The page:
Do you remember that some tribes of Israel wished to live east of Jordan? Which tribes were they? Why did they wish to live in this country? On what condition were they told that they might do so? This country the children of Israel had already conquered, taking the southern part from Sihon, king of the Amorites, and the northern part from Og, king of Bashan. Was the condition remembered by the tribes? Did they keep their promise? (Num. 32; Joshua 22:1-9) Show me the homes of these tribes on the map.

1. What does the name Joshua mean?

2. What charge was repeated several times to Joshua?

3. What must we do to be sure that the Lord is with us and that we shall make our way prosperous and have good success?

4. On what condition were some tribes given homes east of Jordan? Which tribes?

Spiritual Study


The book of Joshua gives us the story of the conquest of the promised land. We know that spiritually it tells of conflicts and victories in coming into the experience of a heavenly life. It is beautiful that our courage and strength in these conflicts, and our success, are so directly associated with obedience to the commandments and with trust in our Joshua, the Lord Jesus Christ. The book is the story of His victories and of ours in His strength.

I have spoken of this story of conquest as describing our coming into the experience of a heavenly life. We must first learn about the heavenly life, and it is another thing to come into experience of it. Moses was told that he might see with his eyes the promised land but might not enter it. Now to Joshua it is said, "Every place that the sole of your foot shall tread upon, that have I given unto you." Compare Gen. 8:9. Our Moses is the Lord's Word teaching us about the heavenly life, and giving us the laws of it, that we may see it with our eyes. Our Joshua is the Lord's Word going further, giving us courage and strength to fight the battles with evils in ourselves, and to come into experience of the spiritual life. (A.6752, 8581, 8595)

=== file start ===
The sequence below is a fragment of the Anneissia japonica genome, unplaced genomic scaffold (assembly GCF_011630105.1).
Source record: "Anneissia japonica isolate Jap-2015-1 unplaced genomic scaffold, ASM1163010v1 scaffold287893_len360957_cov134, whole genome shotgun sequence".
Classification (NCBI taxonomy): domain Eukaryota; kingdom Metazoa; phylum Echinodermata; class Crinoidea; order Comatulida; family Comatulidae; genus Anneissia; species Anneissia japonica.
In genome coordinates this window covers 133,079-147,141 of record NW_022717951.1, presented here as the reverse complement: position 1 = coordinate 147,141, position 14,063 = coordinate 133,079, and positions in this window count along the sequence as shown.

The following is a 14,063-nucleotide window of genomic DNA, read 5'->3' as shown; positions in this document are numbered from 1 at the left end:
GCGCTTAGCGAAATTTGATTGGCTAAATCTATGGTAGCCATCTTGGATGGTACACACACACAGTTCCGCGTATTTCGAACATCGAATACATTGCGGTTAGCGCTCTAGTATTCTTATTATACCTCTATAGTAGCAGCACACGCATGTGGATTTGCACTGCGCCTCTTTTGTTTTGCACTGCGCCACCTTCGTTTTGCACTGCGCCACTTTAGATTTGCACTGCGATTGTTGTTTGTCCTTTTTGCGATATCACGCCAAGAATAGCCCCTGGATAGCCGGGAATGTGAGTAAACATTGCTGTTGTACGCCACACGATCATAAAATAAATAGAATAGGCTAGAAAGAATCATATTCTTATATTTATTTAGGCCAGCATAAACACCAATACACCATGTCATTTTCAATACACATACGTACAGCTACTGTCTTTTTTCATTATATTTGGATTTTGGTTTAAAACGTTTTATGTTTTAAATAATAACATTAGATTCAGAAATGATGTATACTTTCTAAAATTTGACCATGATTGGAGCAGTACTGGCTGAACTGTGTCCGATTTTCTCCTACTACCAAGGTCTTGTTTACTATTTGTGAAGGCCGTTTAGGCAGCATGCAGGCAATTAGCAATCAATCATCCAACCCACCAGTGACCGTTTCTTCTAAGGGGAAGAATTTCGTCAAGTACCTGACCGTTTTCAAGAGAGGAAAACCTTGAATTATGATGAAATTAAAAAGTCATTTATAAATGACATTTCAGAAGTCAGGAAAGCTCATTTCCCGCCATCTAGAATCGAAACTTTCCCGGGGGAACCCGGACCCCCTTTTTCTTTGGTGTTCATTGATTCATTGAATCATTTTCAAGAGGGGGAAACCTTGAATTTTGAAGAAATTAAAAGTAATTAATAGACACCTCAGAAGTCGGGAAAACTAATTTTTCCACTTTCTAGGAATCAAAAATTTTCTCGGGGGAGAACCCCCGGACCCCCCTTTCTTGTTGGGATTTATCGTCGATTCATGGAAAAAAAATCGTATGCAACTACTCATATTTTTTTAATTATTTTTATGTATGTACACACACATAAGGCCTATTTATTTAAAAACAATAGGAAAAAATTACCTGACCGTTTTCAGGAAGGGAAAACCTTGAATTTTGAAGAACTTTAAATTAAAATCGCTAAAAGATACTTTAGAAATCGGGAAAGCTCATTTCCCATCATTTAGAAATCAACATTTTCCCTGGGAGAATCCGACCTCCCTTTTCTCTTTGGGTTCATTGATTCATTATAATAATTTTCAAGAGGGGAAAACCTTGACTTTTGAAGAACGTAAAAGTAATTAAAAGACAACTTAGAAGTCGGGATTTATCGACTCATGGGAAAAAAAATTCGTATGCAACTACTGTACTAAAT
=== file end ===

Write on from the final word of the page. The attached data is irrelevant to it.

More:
"Then thou shalt make thy way prosperous, and then thou shalt have good success." There are no exceptions in the promise. It must always be true. Perhaps not if we measure prosperity and success by worldly standards, but if we have in mind the building of heavenly character, the possessing of our inheritance, our promised land.

We are to meditate on the Lord's law day and night: Compare the charge to talk of the commands, "when thou liest down, and when thou risest up." They must pervade and govern all our life. What is the spiritual day in which we need the Lord's law, and the spiritual night in which we need it no less? Are there brighter states and darker states, heavenly states and worldly states? (E. 526, 527)

The chapter tells of certain tribes which wished to make their homes in the country east of Jordan, and of the condition on which they were allowed to do so. The Holy Land itself represents a spiritual, a heavenly life, and the country beyond its borders represents natural states and interests, among them the enjoyment of physical comfort, of food and drink, of natural beauty, of rest and recreation. Are these good? Does the Lord wish us to live in these? Does He give these His blessing? On one condition, that they are enjoyed and used in ways to help the spiritual life. With the permission to certain tribes to make their homes beyond Jordan, we may well associate the Lord's visits to this district. There was His long ministry among the simple people beyond Jordan in the land of Gad, and His visits across the Sea of Galilee, first to cast out the swine-like devils, and then to bless the loaves and feed the multitude, this in the old land of Bashan, which became the home of the half-tribe of Manasseh. Here was the picture and promise of the Lord's extending of His presence and blessing even to these natural departments of life, to the enjoyment of natural interests and pleasures. The old condition still holds, that they shall be used to help the spiritual life.